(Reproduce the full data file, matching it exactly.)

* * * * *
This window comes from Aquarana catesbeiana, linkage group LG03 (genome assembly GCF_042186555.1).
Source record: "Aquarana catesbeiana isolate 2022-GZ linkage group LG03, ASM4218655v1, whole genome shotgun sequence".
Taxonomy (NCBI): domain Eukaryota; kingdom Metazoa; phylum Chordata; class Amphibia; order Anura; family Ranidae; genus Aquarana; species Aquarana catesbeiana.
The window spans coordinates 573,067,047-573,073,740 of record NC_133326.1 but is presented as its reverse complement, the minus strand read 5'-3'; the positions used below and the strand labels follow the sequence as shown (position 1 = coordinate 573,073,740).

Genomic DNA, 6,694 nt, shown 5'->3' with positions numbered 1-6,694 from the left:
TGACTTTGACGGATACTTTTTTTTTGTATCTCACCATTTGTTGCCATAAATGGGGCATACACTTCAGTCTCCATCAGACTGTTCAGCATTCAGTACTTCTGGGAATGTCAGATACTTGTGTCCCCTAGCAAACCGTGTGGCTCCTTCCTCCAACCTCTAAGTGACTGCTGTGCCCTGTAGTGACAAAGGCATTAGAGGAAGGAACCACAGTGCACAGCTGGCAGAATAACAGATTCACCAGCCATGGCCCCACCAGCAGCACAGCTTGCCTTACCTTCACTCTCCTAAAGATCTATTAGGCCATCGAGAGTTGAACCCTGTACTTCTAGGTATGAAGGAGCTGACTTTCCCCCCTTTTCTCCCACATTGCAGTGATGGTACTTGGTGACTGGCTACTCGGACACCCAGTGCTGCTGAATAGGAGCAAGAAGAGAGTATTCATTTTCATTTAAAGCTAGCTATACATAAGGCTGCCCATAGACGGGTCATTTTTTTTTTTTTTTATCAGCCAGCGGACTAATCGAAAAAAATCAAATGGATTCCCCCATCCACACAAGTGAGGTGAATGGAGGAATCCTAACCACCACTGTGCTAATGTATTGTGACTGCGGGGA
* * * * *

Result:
This window comes from Aquarana catesbeiana, linkage group LG03 (genome assembly GCF_042186555.1).
Source record: "Aquarana catesbeiana isolate 2022-GZ linkage group LG03, ASM4218655v1, whole genome shotgun sequence".
Taxonomy (NCBI): domain Eukaryota; kingdom Metazoa; phylum Chordata; class Amphibia; order Anura; family Ranidae; genus Aquarana; species Aquarana catesbeiana.
The window spans coordinates 573,067,047-573,073,740 of record NC_133326.1 but is presented as its reverse complement, the minus strand read 5'-3'; the positions used below and the strand labels follow the sequence as shown (position 1 = coordinate 573,073,740).

Genomic DNA, 6,694 nt, shown 5'->3' with positions numbered 1-6,694 from the left:
TGACTTTGACGGATACTTTTTTTTTGTATCTCACCATTTGTTGCCATAAATGGGGCATACACTTCAGTCTCCATCAGACTGTTCAGCATTCAGTACTTCTGGGAATGTCAGATACTTGTGTCCCCTAGCAAACCGTGTGGCTCCTTCCTCCAACCTCTAAGTGACTGCTGTGCCCTGTAGTGACAAAGGCATTAGAGGAAGGAACCACAGTGCACAGCTGGCAGAATAACAGATTCACCAGCCATGGCCCCACCAGCAGCACAGCTTGCCTTACCTTCACTCTCCTAAAGATCTATTAGGCCATCGAGAGTTGAACCCTGTACTTCTAGGTATGAAGGAGCTGACTTTCCCCCCTTTTCTCCCACATTGCAGTGATGGTACTTGGTGACTGGCTACTCGGACACCCAGTGCTGCTGAATAGGAGCAAGAAGAGAGTATTCATTTTCATTTAAAGCTAGCTATACATAAGGCTGCCCATAGACGGGTCATTTTTTTTTTTTTTTATCAGCCAGCGGACTAATCGAAAAAAATCAAATGGATTCCCCCATCCACACAAGTGAGGTGAATGGAGGAATCCTAACCACCACTGTGCTAATGTATTGTGACTGCGGGGA